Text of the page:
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The Spiritual Practice of Getting Lost

I have been reading Barbara Brown Taylor’s An Altar in the World and she has a chapter about the spiritual practice of getting lost. I was confused at first and then so excited because I get lost all the time, which means I am super spiritual, right?

No, that’s not what it means, but she explains that there is something unnerving and intensely humbling about finding yourself in desperate need of help. The panic that rises up and the survival mode that your brain switches into all remind us that we need help in this world. There are just some things that can’t be accomplished alone.

We need each other and we need help.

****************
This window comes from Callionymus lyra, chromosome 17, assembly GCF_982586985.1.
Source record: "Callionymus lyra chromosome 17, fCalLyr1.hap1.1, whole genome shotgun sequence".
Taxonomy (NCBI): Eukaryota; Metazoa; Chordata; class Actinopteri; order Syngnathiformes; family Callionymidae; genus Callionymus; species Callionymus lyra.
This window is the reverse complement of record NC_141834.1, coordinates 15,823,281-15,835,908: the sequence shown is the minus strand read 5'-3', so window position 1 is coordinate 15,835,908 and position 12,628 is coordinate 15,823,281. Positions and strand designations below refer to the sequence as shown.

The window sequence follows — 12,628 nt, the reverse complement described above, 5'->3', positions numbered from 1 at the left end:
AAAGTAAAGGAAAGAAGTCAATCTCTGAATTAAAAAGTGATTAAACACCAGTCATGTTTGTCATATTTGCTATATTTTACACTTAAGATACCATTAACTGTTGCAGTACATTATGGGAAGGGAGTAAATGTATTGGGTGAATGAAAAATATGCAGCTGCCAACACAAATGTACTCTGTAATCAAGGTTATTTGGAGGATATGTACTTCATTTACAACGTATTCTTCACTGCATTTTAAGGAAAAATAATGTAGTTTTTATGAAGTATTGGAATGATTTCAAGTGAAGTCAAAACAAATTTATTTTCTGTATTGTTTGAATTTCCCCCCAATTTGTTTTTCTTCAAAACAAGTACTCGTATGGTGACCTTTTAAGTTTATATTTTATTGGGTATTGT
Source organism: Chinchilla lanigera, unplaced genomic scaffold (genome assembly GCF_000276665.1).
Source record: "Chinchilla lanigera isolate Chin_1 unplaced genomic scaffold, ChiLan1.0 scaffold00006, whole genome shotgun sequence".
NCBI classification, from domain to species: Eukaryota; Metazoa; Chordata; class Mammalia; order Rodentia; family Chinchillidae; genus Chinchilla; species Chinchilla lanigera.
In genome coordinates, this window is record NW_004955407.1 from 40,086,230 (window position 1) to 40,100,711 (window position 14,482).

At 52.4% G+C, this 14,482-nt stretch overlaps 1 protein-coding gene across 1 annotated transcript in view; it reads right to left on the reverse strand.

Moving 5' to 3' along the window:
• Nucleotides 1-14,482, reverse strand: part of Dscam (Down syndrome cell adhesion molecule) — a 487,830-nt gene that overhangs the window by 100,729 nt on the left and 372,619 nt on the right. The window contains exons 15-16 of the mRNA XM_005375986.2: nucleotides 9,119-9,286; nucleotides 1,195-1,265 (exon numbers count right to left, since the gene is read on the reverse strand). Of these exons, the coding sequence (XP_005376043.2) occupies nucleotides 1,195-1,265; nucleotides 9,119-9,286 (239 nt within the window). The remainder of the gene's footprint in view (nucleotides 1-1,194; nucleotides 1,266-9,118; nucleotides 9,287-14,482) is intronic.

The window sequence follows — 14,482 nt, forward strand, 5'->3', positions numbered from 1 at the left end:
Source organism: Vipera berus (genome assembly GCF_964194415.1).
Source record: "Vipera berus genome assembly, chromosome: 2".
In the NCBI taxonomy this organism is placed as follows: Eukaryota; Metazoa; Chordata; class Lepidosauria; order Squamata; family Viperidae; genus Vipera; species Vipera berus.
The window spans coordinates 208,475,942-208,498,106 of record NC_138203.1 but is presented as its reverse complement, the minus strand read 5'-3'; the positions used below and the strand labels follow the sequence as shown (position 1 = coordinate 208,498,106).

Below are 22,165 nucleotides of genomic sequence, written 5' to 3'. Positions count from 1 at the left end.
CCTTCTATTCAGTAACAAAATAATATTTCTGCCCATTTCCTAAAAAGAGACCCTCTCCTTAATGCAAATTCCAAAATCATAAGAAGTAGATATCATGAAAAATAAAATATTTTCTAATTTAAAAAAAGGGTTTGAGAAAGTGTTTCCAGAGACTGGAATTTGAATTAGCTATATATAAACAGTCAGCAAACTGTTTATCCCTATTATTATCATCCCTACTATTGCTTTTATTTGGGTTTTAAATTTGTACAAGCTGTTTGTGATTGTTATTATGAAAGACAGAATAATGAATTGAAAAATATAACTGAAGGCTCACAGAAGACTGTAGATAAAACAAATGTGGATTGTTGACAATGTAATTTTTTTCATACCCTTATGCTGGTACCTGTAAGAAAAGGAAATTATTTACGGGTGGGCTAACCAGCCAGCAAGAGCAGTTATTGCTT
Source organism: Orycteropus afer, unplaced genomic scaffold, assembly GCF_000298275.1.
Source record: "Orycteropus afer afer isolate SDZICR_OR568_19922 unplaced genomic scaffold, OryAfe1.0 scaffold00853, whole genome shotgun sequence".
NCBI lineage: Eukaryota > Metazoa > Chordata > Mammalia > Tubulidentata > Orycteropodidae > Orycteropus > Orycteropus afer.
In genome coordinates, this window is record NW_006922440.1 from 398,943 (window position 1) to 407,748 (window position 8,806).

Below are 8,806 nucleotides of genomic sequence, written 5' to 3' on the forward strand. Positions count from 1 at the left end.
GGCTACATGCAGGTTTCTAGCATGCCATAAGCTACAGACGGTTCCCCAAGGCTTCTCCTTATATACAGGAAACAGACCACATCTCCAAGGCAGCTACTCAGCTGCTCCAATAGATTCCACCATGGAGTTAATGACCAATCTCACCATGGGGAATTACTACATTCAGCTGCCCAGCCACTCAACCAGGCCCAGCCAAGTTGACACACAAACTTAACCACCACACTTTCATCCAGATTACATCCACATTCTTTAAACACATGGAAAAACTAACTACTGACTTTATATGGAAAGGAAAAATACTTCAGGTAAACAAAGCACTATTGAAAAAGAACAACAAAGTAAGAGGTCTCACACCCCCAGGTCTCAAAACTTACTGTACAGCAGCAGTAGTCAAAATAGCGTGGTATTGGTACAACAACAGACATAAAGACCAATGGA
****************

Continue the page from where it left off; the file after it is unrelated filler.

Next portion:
I was recently reminded of this when I faced the halfway point of my journey in seminary. I was extremely lost because I couldn’t figure out a way to pay for the upcoming semester. While I had nice scholarships, those scholarships covered the class costs, but not books and gas to commute to school.

It was unnerving for me. If this is what God called me to, then why weren’t the finances taken care of and why if the finances weren’t taken care of could I not figure out a way to make ends meet no matter how many jobs I took on.

For me, this meant that I had to admit that I could not do it on my own and that I did not have it all together. For me, these are the two hardest things to ever have to admit., but it’s in that admission that I am able to say, “I am human, not superhuman and I need help.”

It’s something I taught my second graders to say instead of making excuses, it’s about time I learned it!